No photography has had the effect on me of Robert Frank’s The Americans, which I saw in 1969 at the Philadelphia Museum of Art. It was not just that Frank showed the family of man complete with its disfunction, feuds and black sheep, but the disturbing power of his vision.
It emphasized the necessity of art to present a complex and unresolved picture in place of the one-line pitch provided by the commercial world. In Cold War America of the 50s and well into the 60s everyone was blond, smiling and beautiful; it seemed the entire country, as in Lake Woebegon, was above average.
The National Gallery of Art is showing Looking In; Robert Frank’s “The Americans” through April 26, before it moves to the San Francisco Museum of Modern Art (May 17-August 23) and the Metropolitan Museum of Art (September 22-December 27, 2009). The exhibition traces the background of The Americans in Frank’s previous books and series of images as well as books of photographs by his mentors and contemporaries. It includes numerous contact sheets from the 767 rolls of film Frank shot and then culled to the 83 images in The Americans, mock-ups of his collages of images that were part of his editing process and correspondence with the Guggenheim Foundation (which funded his photographic project), Jack Kerouac (whom Frank asked to write an introduction to the book) and others connected with the project. The exhibition makes plain the enormous work and calculation behind The Americans’s seeming artlessness.
Indeed it may be hard for younger viewers to realize the novelty of Frank’s work, so thoroughly have his lessons been assimilated. Frank went for the ordinary and avoided the picturesque or photogenic. He retained the homely details that were cropped or air-brushed out of commercial photographs: a woman’s chipped and dirty fingernails, the tangle of cords in a television studio, a clutter of signs in the landscape. He included both over and under-lit images and odd camera angles to imply the un-studiedness, and hence truthfulness, of his work.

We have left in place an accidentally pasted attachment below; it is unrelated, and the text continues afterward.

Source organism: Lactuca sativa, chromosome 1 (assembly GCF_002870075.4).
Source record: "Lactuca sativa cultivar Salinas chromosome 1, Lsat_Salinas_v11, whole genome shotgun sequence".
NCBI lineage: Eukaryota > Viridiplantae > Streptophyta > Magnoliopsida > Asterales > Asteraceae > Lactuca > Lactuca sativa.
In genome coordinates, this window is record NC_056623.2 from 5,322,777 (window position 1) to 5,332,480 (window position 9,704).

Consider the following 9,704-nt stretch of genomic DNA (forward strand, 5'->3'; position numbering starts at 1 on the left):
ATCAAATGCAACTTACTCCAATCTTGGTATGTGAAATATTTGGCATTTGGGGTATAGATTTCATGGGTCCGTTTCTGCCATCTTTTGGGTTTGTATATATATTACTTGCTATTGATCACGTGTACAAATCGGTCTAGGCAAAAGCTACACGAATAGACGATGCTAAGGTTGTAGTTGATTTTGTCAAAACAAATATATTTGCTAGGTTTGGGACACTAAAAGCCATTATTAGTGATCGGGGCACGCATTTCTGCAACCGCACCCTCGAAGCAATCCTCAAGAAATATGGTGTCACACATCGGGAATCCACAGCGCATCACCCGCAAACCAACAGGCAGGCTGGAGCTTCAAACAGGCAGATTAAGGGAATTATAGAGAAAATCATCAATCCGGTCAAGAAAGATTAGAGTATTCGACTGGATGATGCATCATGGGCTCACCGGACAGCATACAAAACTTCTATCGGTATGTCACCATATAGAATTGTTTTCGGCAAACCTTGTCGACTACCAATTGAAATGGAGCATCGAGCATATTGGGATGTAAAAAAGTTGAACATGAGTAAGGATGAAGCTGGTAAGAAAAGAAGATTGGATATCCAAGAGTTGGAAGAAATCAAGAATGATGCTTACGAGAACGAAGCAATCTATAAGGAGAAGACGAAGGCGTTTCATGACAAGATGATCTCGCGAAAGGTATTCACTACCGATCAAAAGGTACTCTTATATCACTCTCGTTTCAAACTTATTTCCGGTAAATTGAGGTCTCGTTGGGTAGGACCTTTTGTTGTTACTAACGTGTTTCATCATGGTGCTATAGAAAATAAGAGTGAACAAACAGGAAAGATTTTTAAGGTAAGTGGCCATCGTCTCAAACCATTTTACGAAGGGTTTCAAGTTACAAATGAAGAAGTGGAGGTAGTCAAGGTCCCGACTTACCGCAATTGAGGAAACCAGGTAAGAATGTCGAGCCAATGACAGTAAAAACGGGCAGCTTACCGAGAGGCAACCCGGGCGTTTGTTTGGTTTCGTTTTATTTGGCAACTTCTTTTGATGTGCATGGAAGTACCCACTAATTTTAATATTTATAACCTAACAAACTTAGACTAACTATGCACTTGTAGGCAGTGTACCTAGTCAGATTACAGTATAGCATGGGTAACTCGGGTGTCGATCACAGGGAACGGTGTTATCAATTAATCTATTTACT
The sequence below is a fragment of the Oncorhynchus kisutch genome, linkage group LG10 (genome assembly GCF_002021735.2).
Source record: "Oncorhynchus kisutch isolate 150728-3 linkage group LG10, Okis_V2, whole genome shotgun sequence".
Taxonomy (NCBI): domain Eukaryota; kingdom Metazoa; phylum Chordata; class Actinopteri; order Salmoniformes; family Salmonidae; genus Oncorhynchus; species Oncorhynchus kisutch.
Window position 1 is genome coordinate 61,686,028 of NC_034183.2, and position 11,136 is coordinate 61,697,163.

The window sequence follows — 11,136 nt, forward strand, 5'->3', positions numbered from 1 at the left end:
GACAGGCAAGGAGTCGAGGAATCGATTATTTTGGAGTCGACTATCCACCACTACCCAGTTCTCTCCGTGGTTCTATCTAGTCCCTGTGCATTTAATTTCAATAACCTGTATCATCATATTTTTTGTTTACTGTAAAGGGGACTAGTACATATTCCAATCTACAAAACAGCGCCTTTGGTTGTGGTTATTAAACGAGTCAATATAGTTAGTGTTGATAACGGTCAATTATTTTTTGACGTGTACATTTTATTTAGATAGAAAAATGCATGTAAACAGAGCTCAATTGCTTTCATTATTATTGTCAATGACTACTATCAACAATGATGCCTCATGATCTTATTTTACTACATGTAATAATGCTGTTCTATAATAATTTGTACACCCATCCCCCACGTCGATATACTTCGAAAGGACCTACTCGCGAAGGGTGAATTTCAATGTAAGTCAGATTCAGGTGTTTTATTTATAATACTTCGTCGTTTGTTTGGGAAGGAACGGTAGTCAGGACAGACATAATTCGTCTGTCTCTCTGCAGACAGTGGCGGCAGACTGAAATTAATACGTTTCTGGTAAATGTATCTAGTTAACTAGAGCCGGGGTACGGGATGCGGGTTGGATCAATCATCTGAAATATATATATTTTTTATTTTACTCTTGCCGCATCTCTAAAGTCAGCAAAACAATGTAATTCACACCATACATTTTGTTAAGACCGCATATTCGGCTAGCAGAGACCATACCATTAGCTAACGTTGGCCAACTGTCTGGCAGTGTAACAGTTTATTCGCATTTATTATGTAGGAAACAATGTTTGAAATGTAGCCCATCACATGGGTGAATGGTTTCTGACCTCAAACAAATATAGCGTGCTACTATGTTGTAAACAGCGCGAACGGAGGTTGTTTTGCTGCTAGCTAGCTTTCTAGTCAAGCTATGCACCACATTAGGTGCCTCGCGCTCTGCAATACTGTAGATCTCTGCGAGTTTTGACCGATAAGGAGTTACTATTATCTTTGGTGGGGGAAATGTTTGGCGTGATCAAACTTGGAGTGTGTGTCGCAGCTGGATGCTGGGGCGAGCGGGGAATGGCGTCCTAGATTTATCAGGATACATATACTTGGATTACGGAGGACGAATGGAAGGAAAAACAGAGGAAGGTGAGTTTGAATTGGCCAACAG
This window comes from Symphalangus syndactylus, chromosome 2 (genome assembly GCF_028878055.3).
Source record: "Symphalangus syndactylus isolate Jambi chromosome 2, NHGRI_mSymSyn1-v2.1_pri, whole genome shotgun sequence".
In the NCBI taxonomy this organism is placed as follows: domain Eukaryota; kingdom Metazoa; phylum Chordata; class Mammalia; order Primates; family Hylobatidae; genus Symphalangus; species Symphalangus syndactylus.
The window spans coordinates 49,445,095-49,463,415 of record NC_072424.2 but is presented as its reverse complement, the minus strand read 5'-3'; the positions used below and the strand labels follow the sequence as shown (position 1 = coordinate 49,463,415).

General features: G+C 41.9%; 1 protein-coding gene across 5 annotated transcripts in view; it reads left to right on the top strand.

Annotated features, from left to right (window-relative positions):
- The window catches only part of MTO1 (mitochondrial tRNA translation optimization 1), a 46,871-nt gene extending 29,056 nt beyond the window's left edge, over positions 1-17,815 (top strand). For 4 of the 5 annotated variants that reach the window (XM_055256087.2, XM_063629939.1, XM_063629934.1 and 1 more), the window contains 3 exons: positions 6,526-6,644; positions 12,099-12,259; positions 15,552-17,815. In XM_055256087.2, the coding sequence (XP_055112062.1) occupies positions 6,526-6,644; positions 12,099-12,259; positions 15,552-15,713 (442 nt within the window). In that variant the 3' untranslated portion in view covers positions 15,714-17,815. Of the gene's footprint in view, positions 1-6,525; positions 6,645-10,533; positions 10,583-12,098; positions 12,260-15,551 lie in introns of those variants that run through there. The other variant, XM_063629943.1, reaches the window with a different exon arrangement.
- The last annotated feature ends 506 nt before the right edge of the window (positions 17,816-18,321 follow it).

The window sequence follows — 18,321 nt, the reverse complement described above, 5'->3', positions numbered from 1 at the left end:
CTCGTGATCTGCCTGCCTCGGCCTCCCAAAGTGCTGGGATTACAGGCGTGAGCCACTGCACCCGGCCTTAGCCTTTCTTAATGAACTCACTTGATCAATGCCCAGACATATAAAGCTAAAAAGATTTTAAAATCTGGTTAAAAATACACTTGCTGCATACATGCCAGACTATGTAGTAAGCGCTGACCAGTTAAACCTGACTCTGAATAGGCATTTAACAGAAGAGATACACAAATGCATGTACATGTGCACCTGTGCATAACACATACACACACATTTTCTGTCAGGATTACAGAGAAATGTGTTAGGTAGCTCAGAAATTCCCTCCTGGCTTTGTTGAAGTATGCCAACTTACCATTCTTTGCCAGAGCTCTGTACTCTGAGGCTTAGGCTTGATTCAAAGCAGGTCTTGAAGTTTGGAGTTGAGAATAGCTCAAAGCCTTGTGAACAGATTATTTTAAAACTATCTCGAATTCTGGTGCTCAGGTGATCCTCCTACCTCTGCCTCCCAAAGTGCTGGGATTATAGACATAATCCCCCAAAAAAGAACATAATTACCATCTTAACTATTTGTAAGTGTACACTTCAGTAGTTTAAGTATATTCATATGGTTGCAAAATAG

Frank was a poet of the nocturnal, both outdoors and under harsh, indoor lighting. He enjoyed scenes that were unlikely, as well as unknown in his European experience: a cowboy in Western hat and boots in New York City, drive-in movies, religious expressions on the rear windshields and bumpers of cars, racial segregation, the prevalence of commercial signage and automobiles, lots of automobiles. If Frank was ever invited into an American home he left his camera behind. He showed Americans in public, both alone and in crowds. And Frank was a self-conscious witness; in San Francisco he showed a couple from behind, relaxing on the grass, the man looking over his shoulder and glowering at the photographer whose presence impinges on them.
The Americans was a product of one of the mid-century’s classic road trips, but Frank’s roads lead to death (Car Accident – U.S. 66, between Winslow and Flagstaff, Arizona, 1955, Crosses on scene of highway accident – U.S. 91, Idaho, 1956), desolation (Santa Fe, New Mexico, 1955) and religion (St. Francis, gas station, and City Hall – Los Angeles, 1956) as well as discovery and escape; it was as conscious a narrative as the various books and films of the genre. The work was first published in France in 1959 (with texts that were not of Frank’s choosing) then in 1960 by Grove Press, with Kerouac’s introduction, and multiple times since; numerous editions are included in the exhibition. The curator, Sarah Greenough, is clear that she is showing rarely exhibited vintage prints – an imposition of market and museum values on a series of photographs that were intended for reproduction. I could distinguism more variation among the printed editions (the 1969 MoMA edition pushed the contrast so that the pictures have an entirely different impression) than I could between the earlier and later prints of the photographs. The National Gallery’s reproductions in its catalog are tritones and certainly superior to all previous versions. The comprehensive catalog (ISBN 978-3-86521748-6) is available in an expanded, hardcover edition (ISBN 978-3-86521-806-3 – distributed by D.A.P.) that includes all of Frank’s contact sheets for The Americans, a comparative sequencing for published editions, further correspondence, a map and chronology. Both versions are extraordinarily beautifully designed by Margaret Bauer. The catalog gives this body of work the documentation and anaylsis it certainly deserves.